A middle-aged former gang member is forced to confront his past. Slow-burn, stylised LA gangland movie that riffs on John Wick, Tarantino, westerns, folk stories and a lot more. Patchy but with impressive elements, and a fine central performance plus great Ken Foree support.
John Connor, now a troubled young adult, is again pursued (and protected) by machines from the future. A slightly tongue-in-cheek threequel – apart from the pleasantly downbeat ending – which is heavy on chase-based action, though light on violence and plot. It’s entertaining enough, if a step down from its predecessors.
A veteran cop is determined to bring a multiple-murder suspect to justice. Lumpen sub-Dirty Harry horror-thriller, blending police procedural with slasher pic. Despite an interesting approach to its villain, this is straightforward exploitation fare, its director’s and star’s former glories notwithstanding.
A veteran and a rookie struggle to work together while patrolling LA’s gang neighbourhoods. Still-influential drama that tries for nuance while establishing the look and tone of two generations of movies. Worth revisiting, not least for its direction, cinematography, and its Herbie Hancock score.
In 1969 LA, a fading action star struggles with his future prospects. A stunning evocation of late 60s Hollywood, packed with ideas, in-jokes, good ideas, and pop-culture geekery. A shaggy dog story that meanders, but which goes into some startling – and just-about justified – places. Recommended: later novelised by Tarantino.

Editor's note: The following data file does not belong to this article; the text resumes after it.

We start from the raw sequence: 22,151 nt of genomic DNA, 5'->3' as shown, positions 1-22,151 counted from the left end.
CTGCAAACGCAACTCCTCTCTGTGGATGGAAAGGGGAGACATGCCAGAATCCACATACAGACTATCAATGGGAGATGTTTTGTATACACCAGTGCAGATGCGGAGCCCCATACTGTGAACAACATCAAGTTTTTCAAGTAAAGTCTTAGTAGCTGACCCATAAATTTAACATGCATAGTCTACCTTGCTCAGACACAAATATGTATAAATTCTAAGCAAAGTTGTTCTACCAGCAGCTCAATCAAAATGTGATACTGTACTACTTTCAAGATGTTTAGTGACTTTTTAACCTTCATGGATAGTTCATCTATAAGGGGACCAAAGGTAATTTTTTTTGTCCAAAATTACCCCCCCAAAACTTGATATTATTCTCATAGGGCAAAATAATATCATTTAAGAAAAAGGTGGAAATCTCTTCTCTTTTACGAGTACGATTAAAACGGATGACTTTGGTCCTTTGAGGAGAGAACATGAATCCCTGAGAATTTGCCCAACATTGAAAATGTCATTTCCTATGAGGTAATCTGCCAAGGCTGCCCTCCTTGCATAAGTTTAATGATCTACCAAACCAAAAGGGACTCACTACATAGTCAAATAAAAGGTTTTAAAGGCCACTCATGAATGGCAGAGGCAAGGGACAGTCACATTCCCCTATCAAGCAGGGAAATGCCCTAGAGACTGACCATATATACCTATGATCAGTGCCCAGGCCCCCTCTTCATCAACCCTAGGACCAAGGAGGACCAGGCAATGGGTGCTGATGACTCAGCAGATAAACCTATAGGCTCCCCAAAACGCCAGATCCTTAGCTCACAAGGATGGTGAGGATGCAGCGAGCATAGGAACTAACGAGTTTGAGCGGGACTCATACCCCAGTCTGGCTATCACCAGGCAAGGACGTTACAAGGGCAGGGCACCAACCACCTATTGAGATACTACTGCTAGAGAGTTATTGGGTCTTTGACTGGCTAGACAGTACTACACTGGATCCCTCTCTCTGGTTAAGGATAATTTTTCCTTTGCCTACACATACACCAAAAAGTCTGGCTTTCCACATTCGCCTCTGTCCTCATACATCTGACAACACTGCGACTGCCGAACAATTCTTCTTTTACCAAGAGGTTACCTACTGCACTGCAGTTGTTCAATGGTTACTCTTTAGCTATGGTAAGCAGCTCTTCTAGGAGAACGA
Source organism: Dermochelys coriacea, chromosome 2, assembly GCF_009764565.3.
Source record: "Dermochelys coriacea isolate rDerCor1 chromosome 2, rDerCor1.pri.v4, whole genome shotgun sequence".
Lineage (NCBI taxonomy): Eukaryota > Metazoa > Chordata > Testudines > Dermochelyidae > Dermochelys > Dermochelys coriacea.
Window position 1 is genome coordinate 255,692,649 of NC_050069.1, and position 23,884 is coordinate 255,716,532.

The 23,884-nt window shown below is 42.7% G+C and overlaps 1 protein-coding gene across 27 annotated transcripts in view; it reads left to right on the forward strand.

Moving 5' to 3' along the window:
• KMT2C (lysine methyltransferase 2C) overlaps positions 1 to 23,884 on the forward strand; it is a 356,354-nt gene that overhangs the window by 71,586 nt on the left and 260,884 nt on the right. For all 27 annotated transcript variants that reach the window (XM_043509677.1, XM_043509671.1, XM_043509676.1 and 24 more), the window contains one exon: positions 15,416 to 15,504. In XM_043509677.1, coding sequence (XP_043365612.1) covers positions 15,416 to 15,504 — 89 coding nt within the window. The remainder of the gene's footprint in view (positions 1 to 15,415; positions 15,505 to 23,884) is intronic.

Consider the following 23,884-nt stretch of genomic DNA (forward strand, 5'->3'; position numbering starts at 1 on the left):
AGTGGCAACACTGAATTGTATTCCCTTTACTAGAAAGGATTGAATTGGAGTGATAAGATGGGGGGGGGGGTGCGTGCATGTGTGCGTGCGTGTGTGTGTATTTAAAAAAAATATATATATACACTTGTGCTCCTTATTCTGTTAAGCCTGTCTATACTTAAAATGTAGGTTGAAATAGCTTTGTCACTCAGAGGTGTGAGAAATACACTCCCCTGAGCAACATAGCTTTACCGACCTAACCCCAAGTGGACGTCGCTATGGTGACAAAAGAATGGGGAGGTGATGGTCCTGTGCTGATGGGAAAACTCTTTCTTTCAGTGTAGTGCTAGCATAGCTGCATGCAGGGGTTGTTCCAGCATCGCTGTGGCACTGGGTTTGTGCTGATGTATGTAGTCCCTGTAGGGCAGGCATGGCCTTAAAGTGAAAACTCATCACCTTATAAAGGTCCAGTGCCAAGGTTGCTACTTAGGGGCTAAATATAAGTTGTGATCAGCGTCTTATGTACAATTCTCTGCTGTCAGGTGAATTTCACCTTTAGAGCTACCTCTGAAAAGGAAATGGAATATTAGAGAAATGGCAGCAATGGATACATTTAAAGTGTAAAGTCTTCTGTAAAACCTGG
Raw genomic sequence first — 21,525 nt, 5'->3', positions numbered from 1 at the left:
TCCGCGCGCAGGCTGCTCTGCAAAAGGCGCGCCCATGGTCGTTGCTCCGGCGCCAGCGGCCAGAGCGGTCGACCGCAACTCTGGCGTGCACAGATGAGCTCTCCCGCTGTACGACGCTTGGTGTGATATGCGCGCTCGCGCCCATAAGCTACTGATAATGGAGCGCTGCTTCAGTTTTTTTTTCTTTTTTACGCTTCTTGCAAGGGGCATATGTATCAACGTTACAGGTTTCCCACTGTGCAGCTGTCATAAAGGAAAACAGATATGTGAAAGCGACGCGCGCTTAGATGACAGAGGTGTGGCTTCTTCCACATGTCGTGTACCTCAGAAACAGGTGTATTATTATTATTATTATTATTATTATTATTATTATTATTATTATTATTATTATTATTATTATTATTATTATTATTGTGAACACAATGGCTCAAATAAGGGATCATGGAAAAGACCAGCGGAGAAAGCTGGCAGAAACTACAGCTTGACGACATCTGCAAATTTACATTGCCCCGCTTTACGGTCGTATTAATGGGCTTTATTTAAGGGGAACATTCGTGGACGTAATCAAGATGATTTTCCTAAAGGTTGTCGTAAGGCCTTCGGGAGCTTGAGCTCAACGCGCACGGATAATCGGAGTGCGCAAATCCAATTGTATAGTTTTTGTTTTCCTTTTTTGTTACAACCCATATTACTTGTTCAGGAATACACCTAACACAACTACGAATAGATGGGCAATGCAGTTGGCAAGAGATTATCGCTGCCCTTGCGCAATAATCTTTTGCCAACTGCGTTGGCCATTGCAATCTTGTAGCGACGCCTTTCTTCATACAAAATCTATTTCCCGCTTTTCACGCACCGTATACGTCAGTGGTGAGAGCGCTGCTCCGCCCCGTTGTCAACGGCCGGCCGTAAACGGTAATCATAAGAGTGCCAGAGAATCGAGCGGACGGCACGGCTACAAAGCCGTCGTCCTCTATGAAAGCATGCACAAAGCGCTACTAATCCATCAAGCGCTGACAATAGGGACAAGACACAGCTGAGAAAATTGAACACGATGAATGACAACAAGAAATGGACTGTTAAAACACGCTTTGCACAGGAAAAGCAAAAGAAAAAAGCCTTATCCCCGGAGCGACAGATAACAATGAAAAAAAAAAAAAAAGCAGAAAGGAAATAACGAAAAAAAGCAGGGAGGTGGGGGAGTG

A former high-flying chef finds himself again as a food-truck operator after being humbled. At once obvious and sentimental yet fun, sweet and charming, bolstered by great character actor performances, Chef is a treat if you go with it.
A documentary about AIDS/HIV and the ways in which the Los Angeles porn industry was affected by the issue over time, focusing on an outbreak among performers in 1998. A fascinating doc that’s simultaneously a thriller, an industry expose, a narrative history, a time capsule, and an apologia.
A puppet PI and his former partner team up to solve a series of murders. It nearly works, but the emphasis on gross-out humour instead of playing the Roger Rabbit-ish concept means that some good moments, decent playing and undoubted technical expertise all get lost.
Two LA patrol cops cross the paths of a street gang keen to make their mark. Excellent contemporary crime drama focusing on cop camaraderie. A semi-improvised approach and use of found footage give the movie texture, as does the rapport between the lead actors. Recommended.
A lowly museum attendant is mistakenly sent to Los Angeles as an art expert. Awkward expansion of the TV series, relying on embarrassment and slapstick in equal measure. Inevitably, some moments work (the supporting cast is great), but too much of this is simply unfunny sentimental gurning.